Themes in Multicultural History and Immigration
The history of ethnic diversity in Canada is fascinating - so many people, from so many places, live here. But this history is also complex and extensive. If a person tried to read all the details about each of the hundreds of ethnic groups living in this country today, it would take them a very long time! So instead, this section of the Global Gathering Place site is devoted to themes which distill, compare, and contrast the experiences of people coming to, and living in, multicultural Canada. These themes are related to each other, just as the parts of any one person's life are - for example, family, friends, school, work, language, and home are all connected. So in the history of Canada's ethnic groups, for example, patterns of immigration can be closely related to human rights problems, or to entrepreneurship.
People have come to Canada from every corner of the globe over several hundred years, and are still coming every day. They have come at different times, for different reasons, have lived in different places, and each person has had their own challenges to overcome. But everyone has had to find a way to make a home, make a living, make their identity, and live as part of Canadian society as well as the global community. Read on to learn more.
People Coming Every Day will tell you about patterns of immigration to Canada, including the history of immigration laws which encouraged some people to come, and prevented others. You'll learn about everyone from early pioneers from all around the world, to modern refugees, and find out what it was like for new immigrants arriving in Canada -- hundreds of years ago or just a hundred hours ago.
Human Rights and Global Connections covers some of the darkest, and some of the most hopeful, moments in world history, and the history of Canada. Everything from discrimination to genocide has been a part of Canadian history, but Canadians have also been leaders in the global human rights movement over the last fifty years.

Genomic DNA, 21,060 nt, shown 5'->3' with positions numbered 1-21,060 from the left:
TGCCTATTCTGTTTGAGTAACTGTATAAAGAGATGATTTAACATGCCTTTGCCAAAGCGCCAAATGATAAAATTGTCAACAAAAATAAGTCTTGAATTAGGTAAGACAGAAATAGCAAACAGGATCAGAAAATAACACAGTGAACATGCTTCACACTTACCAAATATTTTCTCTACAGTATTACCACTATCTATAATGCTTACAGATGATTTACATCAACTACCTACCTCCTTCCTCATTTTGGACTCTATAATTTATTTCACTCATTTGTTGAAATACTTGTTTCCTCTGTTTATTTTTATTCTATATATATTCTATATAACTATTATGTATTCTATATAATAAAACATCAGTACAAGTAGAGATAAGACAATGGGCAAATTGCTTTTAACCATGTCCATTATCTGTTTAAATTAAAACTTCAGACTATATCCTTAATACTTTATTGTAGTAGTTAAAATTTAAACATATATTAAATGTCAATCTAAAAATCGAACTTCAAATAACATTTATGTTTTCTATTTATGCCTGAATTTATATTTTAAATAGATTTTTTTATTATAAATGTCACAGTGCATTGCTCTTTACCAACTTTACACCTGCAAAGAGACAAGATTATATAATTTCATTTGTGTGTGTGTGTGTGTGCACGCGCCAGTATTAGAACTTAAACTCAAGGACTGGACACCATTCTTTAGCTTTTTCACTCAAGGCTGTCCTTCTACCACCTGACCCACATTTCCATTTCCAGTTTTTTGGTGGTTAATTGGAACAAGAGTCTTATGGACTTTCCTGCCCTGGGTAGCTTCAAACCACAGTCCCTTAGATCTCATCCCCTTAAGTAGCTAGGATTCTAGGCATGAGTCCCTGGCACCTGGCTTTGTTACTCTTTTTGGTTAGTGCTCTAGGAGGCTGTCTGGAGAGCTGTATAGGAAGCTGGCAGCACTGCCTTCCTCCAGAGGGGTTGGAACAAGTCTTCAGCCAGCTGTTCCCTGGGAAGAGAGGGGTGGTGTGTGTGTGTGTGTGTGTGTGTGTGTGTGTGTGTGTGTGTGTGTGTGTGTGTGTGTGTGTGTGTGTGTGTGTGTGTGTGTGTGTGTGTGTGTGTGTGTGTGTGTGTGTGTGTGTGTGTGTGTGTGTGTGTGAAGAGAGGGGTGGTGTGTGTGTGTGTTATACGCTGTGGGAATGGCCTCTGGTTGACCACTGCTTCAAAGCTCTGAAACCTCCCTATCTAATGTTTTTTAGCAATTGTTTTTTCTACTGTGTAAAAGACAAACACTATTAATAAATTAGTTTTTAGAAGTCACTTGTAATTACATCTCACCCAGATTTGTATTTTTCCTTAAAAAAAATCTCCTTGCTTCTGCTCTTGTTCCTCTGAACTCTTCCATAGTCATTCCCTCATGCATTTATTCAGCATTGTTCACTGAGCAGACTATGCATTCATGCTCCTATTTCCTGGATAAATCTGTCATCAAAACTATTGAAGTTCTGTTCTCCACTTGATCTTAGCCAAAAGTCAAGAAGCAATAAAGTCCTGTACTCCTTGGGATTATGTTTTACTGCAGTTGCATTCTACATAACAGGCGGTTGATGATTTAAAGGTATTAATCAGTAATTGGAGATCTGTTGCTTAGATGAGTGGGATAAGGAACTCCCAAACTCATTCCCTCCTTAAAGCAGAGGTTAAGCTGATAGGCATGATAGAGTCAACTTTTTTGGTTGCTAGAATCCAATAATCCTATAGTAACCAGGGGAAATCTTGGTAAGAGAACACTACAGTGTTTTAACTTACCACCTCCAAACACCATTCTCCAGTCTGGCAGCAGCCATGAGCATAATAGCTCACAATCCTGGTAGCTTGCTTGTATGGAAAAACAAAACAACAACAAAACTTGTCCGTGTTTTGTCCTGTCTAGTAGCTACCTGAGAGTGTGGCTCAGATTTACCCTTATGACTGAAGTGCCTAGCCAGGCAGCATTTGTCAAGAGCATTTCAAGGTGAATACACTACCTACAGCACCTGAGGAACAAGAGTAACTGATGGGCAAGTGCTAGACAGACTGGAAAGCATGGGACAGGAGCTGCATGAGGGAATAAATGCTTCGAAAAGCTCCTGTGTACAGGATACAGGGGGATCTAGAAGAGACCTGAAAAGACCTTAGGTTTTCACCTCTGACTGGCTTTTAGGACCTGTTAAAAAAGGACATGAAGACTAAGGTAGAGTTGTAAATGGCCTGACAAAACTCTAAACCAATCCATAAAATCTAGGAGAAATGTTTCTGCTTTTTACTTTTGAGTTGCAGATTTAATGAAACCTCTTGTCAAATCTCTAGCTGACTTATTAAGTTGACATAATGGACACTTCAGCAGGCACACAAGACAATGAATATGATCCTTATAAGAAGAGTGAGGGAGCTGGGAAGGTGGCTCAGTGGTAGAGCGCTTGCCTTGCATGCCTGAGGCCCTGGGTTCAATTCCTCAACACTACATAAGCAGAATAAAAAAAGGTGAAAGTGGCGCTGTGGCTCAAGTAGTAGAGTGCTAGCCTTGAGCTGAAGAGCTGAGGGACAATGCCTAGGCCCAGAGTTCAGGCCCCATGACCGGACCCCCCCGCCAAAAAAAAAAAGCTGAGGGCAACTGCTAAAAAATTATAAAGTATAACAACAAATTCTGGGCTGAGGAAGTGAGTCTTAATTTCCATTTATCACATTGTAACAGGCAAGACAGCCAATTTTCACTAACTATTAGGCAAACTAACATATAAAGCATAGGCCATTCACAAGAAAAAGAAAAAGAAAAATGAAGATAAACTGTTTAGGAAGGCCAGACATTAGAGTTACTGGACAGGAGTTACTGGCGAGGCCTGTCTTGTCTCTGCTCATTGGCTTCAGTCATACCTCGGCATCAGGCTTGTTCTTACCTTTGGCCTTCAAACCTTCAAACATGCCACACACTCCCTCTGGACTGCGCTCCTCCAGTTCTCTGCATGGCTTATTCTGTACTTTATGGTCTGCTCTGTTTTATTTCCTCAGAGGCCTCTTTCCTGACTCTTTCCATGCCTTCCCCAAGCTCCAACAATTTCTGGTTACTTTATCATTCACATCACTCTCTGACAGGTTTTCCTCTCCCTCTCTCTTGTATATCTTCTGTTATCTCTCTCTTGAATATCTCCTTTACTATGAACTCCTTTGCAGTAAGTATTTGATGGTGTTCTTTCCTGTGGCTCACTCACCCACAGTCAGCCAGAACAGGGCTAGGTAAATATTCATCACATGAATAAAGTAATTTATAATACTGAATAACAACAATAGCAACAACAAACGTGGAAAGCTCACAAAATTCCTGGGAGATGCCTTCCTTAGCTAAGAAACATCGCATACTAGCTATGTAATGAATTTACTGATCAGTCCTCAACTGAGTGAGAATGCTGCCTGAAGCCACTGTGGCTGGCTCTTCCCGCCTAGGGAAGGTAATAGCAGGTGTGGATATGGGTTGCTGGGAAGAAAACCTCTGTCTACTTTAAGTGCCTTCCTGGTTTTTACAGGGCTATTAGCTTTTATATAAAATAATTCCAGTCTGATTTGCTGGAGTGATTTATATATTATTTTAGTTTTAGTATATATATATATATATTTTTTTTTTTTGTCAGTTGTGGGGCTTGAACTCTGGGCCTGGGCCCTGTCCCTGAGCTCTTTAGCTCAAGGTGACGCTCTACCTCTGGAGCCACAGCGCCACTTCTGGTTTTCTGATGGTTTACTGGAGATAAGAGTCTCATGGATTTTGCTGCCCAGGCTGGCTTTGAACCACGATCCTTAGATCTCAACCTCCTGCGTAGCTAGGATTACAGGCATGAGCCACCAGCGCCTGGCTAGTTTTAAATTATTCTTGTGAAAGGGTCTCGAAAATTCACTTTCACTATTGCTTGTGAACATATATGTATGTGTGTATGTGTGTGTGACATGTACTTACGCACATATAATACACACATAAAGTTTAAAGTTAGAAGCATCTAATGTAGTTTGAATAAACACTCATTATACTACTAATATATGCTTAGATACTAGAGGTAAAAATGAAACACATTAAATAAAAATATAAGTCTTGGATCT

Understanding Community and Neighbourhoods explores ethnic neighbourhoods, with a view to understanding shared territory and ideas as the glue that can bind a community together. Patterns of residence throughout Canadian history have been explained by the influences of culture and economics.
Constructing Canadian Citizenship explains what it means to be a Canadian citizen - the responsibilities and privileges it brings - and shows how rules about who is eligible for citizenship in Canada have changed since the country was founded.
Enterprise, Entrepreneurship and Work is a theme all about how people earn a living. Historically, some ethnic groups have been barred from some occupations, and have therefore turned to others, at which they have excelled. Family businesses, traditional 'ethnic' employment patterns, labour unions, and historical laws about employment are covered in these pages.
Change and Persistence in Identity and Community Life shows how groups of immigrants keep some traditions alive, while changing others. New communities form, with people sharing their language, religions, values, education, and folkways, but people's identities also change, as they adapt to their new country.